Millennials Can’t Get Anything Done at Work

If this is true, it’s sad:

“The younger workers are often off task, engaged on social media, on the internet, texting on phones and other unproductive activities.

“The Department of Labor must realize that if we are supposed to pay them overtime for work they should do during normal work this will make us have to focus on micromanaging employees and reducing compensation to reflect actual productivity of a mandated 40 hour or less workweek.”

I see it a lot when I go to the grocery store. The parking lot attendants are usually looking down on at their phones. That can’t be productive. If this behavior is carrying over into the professional jobs, we’re in trouble.


4 thoughts on “Millennials Can’t Get Anything Done at Work”

  1. My eyes rolled so hard at this I think I saw my brain. One comment from one person is representative of an entire generation? Give me a break. How many times have we heard this before? From every generation before this? Every generations sees the new one as lazy and entitled.

    Frankly, working for a Fortune 500 conglomerate, I see WAY more laziness within the senior ranks than I do with any millennials. We’ve been hearing for years that 50% of the company is eligible for retirement, yet they keep hanging on… bemoaning the new employees while passing off as much work to them as possible while still trying to be relevant.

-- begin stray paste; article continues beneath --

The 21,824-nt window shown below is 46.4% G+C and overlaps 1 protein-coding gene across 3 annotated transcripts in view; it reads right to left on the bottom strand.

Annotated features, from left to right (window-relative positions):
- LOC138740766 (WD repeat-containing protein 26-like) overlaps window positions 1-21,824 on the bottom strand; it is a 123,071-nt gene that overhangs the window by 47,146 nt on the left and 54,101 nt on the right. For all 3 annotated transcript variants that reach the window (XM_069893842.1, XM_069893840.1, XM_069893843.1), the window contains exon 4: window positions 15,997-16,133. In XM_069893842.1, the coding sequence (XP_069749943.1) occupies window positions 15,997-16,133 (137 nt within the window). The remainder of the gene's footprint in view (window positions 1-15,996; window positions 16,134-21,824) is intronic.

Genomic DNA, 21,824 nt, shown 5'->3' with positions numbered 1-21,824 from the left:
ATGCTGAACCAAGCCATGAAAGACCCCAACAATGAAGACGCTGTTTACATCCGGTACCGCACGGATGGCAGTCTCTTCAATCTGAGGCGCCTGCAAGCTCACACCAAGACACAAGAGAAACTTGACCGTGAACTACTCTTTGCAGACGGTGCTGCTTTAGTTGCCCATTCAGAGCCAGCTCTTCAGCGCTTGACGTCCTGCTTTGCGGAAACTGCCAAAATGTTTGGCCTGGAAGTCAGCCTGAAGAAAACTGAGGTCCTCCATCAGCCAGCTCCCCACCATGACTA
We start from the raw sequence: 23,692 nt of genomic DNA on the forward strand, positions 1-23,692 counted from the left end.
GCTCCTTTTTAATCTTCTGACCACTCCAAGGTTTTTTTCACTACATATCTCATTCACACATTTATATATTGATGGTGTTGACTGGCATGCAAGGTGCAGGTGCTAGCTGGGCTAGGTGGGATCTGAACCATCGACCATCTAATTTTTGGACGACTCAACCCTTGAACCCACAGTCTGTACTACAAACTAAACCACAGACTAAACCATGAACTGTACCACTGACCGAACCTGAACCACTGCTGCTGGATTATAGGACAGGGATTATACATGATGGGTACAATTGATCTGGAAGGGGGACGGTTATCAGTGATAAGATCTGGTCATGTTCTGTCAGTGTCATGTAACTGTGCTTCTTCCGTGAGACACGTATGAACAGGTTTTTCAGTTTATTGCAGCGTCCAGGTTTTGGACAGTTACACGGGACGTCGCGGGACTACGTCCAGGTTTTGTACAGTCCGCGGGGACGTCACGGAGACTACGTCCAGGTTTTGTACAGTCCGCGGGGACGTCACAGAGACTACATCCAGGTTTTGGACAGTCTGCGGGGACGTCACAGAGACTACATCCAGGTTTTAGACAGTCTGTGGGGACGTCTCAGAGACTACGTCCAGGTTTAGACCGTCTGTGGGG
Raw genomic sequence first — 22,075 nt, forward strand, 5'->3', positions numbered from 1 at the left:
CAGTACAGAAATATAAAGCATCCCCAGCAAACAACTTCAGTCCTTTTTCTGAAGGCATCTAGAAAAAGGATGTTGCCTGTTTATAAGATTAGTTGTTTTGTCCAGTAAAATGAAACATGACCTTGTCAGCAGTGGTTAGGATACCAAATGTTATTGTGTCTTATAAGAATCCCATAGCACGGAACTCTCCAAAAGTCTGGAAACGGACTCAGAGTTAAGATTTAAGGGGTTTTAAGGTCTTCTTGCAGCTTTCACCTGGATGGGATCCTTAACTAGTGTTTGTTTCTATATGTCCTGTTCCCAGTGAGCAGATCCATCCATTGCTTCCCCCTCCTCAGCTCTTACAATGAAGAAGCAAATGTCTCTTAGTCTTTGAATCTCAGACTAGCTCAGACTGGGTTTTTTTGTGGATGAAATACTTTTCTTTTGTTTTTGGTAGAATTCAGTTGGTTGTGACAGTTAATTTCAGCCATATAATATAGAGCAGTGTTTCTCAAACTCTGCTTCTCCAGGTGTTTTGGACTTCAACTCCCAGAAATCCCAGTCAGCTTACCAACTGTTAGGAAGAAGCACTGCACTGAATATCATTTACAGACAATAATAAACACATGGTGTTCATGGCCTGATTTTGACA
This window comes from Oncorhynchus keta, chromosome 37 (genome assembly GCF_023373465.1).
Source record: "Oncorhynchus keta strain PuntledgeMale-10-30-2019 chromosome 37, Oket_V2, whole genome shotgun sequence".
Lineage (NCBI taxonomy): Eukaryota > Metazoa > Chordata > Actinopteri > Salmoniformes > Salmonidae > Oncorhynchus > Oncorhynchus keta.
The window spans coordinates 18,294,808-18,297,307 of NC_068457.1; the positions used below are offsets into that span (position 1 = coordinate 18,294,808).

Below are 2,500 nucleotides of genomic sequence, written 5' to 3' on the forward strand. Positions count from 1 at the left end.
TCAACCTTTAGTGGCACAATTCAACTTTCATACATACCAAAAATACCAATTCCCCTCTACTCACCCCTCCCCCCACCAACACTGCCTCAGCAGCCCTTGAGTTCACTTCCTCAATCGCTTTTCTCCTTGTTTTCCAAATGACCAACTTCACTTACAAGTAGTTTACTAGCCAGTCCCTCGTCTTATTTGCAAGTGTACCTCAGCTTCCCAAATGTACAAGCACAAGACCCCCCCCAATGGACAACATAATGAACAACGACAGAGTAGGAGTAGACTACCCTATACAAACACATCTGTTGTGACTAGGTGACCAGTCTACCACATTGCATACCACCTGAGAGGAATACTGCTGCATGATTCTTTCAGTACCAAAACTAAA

How about maybe millennials are more productive because they use modern technology to work faster and smarter? Nah, that can’t be it.

  2. Good point, Tom. Yes, laziness is in all the ranks. I’m also sure there are some advantages to personal technology, but I can also see how it could be a distraction.

    1. It’s certainly a distraction, but it’s a distractions not limited to millennials. I walk the aisles and see every generations surfing the web.

      This writer is blaming US productivity on a stereotype of an entire generation based on 1 comment from a manufacturing report. Sounds more like lazy reporting to me.

  3. I too believe the problem is rampant among several generations. It gives true performers a chance to shine and incentives for automation to play an even greater role in the economy.

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